Scott Michel Comments on the Credit Suisse Senate Hearing
Credit Suisse executives faced a Senate hearing on February 26, 2014 concerning the use of Swiss banks to help American citizens evade their U.S. tax obligations. Taxpayers are being advised by tax lawyers to come forward before the Justice Department increases its pursuit in response to Senate pressure. In an interview with Bloomberg News, Caplin & Drysdale President Scott D. Michel, discusses the government's enforcement program, as well as implications for future global reporting. For the full story, please visit Bloomberg's website.
Excerpt taken from the article.
The department and the IRS can't go after every individual tax scofflaw so the voluntary disclosure program offers some means of enforcement without a drag on resources, said Scott Michel, a lawyer at Caplin & Drysdale in Washington. Aggressive enforcement by the department either through subpoenas or attempts to sanction banks would hurt efforts to work out reporting agreements with the Swiss and other countries, he said.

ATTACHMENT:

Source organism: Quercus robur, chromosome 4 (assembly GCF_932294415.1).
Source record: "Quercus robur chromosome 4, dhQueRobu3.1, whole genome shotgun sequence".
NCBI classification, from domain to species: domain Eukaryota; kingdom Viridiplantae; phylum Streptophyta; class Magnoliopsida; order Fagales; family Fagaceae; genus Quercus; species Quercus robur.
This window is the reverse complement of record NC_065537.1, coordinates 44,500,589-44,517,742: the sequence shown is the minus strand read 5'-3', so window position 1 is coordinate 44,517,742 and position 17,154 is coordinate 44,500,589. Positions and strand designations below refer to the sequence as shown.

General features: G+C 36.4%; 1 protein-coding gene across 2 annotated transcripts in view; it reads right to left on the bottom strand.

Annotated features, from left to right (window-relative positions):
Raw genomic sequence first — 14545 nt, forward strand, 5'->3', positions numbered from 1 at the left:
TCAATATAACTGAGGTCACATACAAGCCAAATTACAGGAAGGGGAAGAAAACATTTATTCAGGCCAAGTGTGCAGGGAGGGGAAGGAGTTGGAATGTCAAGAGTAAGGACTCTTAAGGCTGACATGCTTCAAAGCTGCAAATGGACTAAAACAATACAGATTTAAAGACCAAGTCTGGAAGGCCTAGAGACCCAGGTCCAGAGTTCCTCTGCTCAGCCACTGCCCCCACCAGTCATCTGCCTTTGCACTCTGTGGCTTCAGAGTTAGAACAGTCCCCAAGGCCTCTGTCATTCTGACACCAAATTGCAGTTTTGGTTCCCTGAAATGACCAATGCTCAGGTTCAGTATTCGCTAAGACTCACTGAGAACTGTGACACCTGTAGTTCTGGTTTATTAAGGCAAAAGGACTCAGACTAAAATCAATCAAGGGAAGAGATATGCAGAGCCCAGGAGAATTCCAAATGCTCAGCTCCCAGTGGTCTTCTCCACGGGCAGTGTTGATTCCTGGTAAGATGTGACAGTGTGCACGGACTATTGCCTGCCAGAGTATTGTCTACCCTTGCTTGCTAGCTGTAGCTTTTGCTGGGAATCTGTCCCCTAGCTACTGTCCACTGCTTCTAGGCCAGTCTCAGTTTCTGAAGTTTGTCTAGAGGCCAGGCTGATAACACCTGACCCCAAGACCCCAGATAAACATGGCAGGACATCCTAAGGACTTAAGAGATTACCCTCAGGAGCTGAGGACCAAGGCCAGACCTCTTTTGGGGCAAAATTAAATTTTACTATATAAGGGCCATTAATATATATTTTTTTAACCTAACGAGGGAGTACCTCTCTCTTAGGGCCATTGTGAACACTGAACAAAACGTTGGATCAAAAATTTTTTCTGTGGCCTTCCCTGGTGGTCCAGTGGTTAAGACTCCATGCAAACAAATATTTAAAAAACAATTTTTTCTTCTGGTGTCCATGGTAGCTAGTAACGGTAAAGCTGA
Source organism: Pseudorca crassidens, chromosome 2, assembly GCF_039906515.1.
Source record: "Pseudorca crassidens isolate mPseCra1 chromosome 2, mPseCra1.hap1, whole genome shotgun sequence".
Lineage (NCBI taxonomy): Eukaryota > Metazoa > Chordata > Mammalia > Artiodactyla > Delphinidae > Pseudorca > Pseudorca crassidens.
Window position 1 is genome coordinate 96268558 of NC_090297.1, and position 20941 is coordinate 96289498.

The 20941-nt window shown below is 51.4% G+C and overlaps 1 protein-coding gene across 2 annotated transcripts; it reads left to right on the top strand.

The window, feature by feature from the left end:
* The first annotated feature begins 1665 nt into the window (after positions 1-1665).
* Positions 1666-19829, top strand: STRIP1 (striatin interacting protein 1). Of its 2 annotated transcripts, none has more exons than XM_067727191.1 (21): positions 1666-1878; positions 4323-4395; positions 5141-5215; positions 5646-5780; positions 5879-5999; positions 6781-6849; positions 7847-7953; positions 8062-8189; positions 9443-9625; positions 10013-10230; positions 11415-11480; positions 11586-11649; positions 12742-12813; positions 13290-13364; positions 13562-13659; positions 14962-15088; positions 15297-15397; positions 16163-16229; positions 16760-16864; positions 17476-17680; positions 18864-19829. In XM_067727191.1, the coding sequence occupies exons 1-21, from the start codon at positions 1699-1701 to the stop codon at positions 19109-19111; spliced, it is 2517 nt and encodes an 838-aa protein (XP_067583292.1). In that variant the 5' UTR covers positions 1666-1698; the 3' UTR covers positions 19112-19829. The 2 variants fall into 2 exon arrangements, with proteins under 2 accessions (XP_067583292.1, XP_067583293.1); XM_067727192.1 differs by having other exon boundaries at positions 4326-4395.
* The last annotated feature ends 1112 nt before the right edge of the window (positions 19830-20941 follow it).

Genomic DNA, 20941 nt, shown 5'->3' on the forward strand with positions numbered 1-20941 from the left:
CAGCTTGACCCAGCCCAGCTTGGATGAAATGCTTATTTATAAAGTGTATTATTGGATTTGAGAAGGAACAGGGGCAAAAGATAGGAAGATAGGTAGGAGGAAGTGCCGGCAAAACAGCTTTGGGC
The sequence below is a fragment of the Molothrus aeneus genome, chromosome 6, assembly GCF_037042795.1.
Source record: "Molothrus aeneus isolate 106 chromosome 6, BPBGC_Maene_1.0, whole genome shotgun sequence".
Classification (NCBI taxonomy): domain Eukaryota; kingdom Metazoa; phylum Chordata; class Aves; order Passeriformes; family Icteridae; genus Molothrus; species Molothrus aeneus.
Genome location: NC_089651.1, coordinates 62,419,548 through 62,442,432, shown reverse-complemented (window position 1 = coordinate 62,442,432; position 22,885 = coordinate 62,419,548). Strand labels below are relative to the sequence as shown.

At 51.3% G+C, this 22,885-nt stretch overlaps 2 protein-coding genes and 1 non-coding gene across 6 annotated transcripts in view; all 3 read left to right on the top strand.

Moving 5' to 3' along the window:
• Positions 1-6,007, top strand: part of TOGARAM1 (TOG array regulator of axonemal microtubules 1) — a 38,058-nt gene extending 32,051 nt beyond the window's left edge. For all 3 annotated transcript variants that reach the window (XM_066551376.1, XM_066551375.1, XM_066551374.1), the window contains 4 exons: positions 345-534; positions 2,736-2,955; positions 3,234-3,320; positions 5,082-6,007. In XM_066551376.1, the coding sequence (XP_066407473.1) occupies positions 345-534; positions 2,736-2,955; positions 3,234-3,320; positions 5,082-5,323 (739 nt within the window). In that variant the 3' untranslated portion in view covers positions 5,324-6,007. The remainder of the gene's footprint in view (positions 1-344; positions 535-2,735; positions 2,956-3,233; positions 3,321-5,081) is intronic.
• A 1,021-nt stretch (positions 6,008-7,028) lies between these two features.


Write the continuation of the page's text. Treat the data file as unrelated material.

"The U.S. has won this war," Michel said in an interview. "This is over. All we're talking about now is the cleanup of the past."
The hearing also highlighted a proposed amendment to a U.S.-Swiss tax treaty that lawmakers and witnesses said would make it easier for Swiss banks to hand over data on thousands of Americans with accounts hidden from the IRS. That measure, however, is being blocked by Senator Rand Paul.
"I think it would go a long way to dramatically expanding the access to names here," Michel said.